Credentials compromise is a form of cyberattack where hackers get their hands on the usernames and passwords of your employees and use these to log in to their accounts.
In the age of cloud applications, credential compromise is a potent risk. Ten years ago, employees needed to be in the office and connected to the corporate network to access company services. Now, all employees need is an internet connection to access workplace applications like Teams, Slack, Salesforce, etc.
While this is great for employee productivity, it also means that it’s easier for hackers to breach a company. All they need is an internet connection and your employees’ credentials, and they can get into your applications. From there, they could steal sensitive data, launch a ransomware attack or commit fraud.
These types of attacks are highly prevalent. Research suggests that 90% of cloud cyberattacks utilize compromised credentials.
How do hackers get their hands on employee credentials?
There have been hundreds of data breaches over the past few years – many of which involve customers of big companies like Yahoo and Equifax. There’s no doubt that, at some point or other, your personal data will have ended up in a data breach. From there, it is put up for sale on the Dark Web.
Hackers can then purchase this data and use it as the basis for credentials compromise. Even if they don’t get your exact login details, they may be able to use the information they have to piece together passwords and workplace login details.
The scale of the problem is enormous. A recent Dark Web audit found over 15 billion of these stolen credentials up for grabs on the Dark Web.
Unfortunately, you can’t control another company’s approach to cyber security. But, while you can’t stop your employees’ credentials from ending up in a breach, you can ensure that hackers don’t use these credentials successfully.
Cloud security steps to prevent credentials compromise
With a few strategies, you can bolster your company’s cloud security and reduce the risk of credentials compromise. Here’s how to do it.
Implement multi-factor authentication (MFA)
Multi-factor authentication is a verification method that requires the user to demonstrate at least two different forms of verification before accessing cloud services. One method could be a password, and the other could be a code sent to the user’s phone.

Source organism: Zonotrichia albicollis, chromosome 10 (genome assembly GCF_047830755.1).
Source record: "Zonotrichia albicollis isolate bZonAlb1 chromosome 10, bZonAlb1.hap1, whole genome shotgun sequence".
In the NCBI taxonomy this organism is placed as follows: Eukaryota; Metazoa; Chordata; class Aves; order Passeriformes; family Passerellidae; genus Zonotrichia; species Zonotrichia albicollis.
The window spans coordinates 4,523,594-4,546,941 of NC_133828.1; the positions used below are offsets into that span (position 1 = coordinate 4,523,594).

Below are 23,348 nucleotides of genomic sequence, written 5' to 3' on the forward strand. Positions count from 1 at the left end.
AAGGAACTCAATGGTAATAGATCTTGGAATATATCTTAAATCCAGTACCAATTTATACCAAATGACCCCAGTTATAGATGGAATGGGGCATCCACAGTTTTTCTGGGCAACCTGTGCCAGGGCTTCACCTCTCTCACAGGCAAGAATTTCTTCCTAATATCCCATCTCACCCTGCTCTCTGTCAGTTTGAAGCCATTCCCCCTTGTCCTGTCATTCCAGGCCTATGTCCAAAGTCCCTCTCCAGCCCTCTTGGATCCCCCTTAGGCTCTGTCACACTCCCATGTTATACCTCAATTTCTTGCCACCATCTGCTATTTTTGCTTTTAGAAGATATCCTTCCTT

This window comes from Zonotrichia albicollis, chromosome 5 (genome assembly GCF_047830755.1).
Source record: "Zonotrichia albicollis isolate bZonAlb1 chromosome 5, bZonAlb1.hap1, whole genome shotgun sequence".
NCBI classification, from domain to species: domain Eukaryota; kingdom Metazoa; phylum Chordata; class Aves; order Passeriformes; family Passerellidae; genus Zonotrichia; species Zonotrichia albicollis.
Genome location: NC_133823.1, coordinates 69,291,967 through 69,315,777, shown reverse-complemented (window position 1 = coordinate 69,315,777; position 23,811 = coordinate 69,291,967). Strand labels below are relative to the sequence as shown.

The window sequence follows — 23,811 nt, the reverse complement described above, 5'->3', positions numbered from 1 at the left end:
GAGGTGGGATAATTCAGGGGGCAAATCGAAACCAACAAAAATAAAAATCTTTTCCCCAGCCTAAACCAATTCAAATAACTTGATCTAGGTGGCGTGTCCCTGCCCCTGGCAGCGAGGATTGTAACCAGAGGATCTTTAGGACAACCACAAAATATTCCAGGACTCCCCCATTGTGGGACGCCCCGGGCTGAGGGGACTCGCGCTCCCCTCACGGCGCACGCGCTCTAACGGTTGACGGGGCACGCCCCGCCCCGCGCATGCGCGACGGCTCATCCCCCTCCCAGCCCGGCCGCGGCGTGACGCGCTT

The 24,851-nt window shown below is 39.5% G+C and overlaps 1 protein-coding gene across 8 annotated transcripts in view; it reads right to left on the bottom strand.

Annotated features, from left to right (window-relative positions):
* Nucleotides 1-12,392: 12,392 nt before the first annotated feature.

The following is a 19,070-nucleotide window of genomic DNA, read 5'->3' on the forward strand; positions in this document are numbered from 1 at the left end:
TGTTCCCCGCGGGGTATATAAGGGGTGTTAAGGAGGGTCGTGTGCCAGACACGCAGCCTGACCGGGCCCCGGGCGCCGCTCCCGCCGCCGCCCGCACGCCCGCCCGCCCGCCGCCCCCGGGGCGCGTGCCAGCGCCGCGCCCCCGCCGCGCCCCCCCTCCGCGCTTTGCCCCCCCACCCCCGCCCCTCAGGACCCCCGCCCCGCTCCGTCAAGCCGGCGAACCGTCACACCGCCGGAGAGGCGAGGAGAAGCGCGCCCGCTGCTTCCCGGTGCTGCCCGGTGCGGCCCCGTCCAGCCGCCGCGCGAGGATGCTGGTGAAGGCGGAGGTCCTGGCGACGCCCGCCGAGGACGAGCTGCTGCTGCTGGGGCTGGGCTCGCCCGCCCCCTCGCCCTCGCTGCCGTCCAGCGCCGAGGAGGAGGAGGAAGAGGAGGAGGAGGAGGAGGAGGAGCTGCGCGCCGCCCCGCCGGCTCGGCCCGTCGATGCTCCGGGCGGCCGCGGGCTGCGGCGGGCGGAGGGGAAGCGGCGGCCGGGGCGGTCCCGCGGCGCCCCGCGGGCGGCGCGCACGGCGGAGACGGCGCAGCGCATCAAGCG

In the fight against credential compromise, MFA is essential. With MFA in place, even if a hacker gets their hands on your employee’s credentials, they still won’t be able to log in.
Most big cloud providers offer MFA options, so we suggest implementing these across your cloud services. One thing to note is that MFA can hamper the user experience. If your employee has to enter a code from their phone every time they log in to a service, they might feel frustrated.
To combat this, we advise using MFA and another solution: single-sign-on. This works by requiring two authentication types and then remembering the user has been verified throughout a session, so they don’t need to verify their identity again.
Segregate users by their roles
You should use the principle of least privilege in the cloud. In essence, this means that your employees only have access to the data they need to do their jobs – and nothing more. Privileged users, like IT administrators, should have more access rights than, say, an intern.
Putting the principle of least privilege in place reduces the likelihood of a data breach in the event of credentials compromise. Even if a hacker were able to log in to your systems, their access to data would be limited with this policy in place.
To put the principle of least privilege into practice, we advise conducting a privilege audit, where you assess your employees’ access privileges. From there, ensure that your users only have access to data and resources on a need to know basis. If you’d like assistance with this, get in touch with us. We can help you with privileged identity management.
Monitor your cloud environment in real-time
There are a number of security solutions out there designed to alert you to credentials compromise before it leads to a data breach. One solution – called user behavior analytics (UEBA) – works by monitoring your employee’s cloud usage patterns.
Using artificial intelligence, the solution picks up on anomalies in employee behavior (such as logging on from an unknown location) which could indicate that their account has been compromised. The solution will then block the employee from accessing any cloud data until they verify their identity.
Tools like UEBA can be a great help for cloud security. However, they take security expertise to deploy and manage them. For SMBs, this can make these solutions feel out of reach as most do not have the time, resources or expertise to implement these solutions.
That’s where a managed IT services provider comes in. We can look after your network and cloud security, keeping you safe from threats like credentials compromise.
Keep your cloud assets safe from security threats
We understand the various kinds of cloud security threats and know how to protect your Ontario business against them. Our cyber security services will provide you with the peace of mind you require focusing on day-to-day business activities and taking your business to the next level.
Contact us today to learn about our cyber security managed services! Call 519-672-0900 or reach out online.